Five days before Rafael Mejia and Homes Rios’s drug trial was to begin, the Justice Department, pursuant to the Classified Information Procedures Act (CIPA), filed an ex parte, in camera motion with the trial court seeking to prevent disclosure of certain classified information during discovery. The trial court granted the motion, determining that the information was not subject to discovery and issuing a sealed protective order. On appeal, the panel affirmed the trial court under the Yunis standard: the information was relevant, the assertion of privilege was at least colorable, and the information was not helpful or beneficial to the accused.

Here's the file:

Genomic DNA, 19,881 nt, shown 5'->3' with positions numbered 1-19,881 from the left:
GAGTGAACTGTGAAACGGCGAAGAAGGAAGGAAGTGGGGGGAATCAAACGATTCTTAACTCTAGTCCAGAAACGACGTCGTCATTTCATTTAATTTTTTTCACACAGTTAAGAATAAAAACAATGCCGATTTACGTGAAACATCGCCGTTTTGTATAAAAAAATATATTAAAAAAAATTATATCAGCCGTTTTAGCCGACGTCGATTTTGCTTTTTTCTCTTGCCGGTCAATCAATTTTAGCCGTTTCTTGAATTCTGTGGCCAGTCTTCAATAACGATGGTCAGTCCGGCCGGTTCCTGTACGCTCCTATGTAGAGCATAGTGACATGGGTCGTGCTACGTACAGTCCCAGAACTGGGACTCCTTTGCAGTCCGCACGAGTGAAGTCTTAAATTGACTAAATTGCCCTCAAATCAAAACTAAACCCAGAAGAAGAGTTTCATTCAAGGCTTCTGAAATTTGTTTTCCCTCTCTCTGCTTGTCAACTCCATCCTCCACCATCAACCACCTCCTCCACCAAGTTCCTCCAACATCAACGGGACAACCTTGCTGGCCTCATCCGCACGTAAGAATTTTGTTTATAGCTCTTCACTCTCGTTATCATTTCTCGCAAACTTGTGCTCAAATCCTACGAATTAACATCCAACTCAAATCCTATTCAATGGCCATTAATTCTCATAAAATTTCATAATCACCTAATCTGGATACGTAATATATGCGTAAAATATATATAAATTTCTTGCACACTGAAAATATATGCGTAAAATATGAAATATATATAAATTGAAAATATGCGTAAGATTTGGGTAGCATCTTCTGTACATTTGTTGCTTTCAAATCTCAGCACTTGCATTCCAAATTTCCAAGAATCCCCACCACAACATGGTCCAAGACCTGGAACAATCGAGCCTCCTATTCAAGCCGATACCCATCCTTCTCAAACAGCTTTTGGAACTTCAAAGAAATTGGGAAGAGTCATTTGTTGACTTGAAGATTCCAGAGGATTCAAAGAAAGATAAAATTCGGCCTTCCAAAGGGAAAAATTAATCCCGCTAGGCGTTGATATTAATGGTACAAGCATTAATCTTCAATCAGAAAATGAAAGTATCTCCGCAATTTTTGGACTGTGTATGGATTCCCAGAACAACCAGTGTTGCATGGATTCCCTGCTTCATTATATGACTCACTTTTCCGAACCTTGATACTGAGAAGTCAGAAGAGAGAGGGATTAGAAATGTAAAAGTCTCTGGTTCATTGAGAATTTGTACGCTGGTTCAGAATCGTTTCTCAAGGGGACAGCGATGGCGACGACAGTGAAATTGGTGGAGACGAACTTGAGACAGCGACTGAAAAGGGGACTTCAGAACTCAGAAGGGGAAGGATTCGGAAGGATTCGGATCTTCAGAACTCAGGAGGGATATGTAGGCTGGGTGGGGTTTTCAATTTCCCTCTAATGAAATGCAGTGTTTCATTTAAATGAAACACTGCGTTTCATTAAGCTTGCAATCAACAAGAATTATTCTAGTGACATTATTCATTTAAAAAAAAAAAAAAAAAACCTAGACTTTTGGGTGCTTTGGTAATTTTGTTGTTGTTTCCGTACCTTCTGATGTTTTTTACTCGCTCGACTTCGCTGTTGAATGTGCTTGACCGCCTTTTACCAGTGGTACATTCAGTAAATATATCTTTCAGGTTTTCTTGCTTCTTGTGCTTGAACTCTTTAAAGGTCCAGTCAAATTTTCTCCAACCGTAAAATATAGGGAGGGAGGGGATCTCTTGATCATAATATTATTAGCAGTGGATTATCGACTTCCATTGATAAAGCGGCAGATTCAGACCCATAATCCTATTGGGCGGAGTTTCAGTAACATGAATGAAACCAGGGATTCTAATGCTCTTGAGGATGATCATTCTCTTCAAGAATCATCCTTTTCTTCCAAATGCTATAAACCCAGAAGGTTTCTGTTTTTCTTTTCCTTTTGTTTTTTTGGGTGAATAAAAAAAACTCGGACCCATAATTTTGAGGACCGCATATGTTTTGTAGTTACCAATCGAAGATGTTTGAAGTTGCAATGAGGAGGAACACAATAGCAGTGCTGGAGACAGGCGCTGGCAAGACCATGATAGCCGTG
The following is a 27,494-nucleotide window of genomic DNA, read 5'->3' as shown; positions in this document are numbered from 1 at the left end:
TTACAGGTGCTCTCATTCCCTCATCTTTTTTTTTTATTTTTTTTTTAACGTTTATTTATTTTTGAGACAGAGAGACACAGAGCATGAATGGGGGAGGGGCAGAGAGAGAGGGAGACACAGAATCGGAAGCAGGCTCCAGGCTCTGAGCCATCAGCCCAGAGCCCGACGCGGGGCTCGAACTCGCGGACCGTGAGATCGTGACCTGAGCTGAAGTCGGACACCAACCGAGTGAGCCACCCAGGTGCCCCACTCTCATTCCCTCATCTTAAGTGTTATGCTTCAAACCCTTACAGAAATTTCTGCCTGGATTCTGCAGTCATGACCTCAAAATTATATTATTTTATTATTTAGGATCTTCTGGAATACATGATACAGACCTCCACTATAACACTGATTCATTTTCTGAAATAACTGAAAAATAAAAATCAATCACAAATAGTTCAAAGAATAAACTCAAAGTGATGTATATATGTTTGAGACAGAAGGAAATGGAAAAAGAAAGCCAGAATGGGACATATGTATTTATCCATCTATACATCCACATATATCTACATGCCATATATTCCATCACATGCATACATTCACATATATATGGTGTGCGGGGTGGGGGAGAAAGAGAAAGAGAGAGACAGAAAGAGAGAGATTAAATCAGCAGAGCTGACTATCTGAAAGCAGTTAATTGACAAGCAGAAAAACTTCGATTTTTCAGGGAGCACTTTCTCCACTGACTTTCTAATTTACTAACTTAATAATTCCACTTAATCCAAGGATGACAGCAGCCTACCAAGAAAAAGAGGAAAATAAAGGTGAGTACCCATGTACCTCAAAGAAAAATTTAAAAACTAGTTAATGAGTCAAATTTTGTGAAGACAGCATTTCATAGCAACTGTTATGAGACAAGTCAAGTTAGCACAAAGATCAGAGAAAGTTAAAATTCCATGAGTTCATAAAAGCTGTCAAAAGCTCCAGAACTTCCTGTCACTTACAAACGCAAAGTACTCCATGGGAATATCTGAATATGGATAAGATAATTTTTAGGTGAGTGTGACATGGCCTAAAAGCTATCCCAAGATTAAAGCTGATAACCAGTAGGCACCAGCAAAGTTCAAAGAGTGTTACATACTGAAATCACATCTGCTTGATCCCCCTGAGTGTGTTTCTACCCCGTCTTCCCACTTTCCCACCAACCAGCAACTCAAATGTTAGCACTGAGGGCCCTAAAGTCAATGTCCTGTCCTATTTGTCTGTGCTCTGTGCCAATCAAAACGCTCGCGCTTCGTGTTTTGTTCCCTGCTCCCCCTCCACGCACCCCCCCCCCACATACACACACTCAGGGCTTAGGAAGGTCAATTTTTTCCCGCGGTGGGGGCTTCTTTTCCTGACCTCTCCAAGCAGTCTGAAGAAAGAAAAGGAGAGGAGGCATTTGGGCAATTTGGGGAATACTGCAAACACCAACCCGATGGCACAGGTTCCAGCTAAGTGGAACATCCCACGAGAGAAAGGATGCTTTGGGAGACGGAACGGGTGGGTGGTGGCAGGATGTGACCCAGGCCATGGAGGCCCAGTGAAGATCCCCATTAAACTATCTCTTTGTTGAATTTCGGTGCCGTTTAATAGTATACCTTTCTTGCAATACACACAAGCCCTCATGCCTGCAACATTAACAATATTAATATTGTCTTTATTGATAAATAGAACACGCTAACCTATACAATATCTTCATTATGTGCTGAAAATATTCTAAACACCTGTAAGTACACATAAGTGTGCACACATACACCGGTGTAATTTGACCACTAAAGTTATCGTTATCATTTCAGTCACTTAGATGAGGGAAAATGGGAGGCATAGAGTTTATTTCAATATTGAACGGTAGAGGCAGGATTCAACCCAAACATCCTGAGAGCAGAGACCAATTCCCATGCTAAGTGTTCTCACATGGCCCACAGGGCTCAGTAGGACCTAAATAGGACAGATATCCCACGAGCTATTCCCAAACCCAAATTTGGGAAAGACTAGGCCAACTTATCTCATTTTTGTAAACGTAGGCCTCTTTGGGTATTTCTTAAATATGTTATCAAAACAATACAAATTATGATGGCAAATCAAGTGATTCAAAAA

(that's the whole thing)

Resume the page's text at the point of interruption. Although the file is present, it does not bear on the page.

The panel rejected Mejia’s argument that judicial determinations regarding disclosure of classified information under CIPA must be made with the participation of defendants and their counsel. While Garland acknowledged that this results in a “difficult [predicament]” for the defense, he found that the relevant CIPA provision authorizes courts to conduct such ex parte proceedings, and cited legislative history stating that an adversarial hearing would subvert the purpose of the privilege. Garland also rejected the claim that the lower court’s proceedings violated the defendants’ confrontation right on the ground that this is a trial right, not a right to pretrial discovery.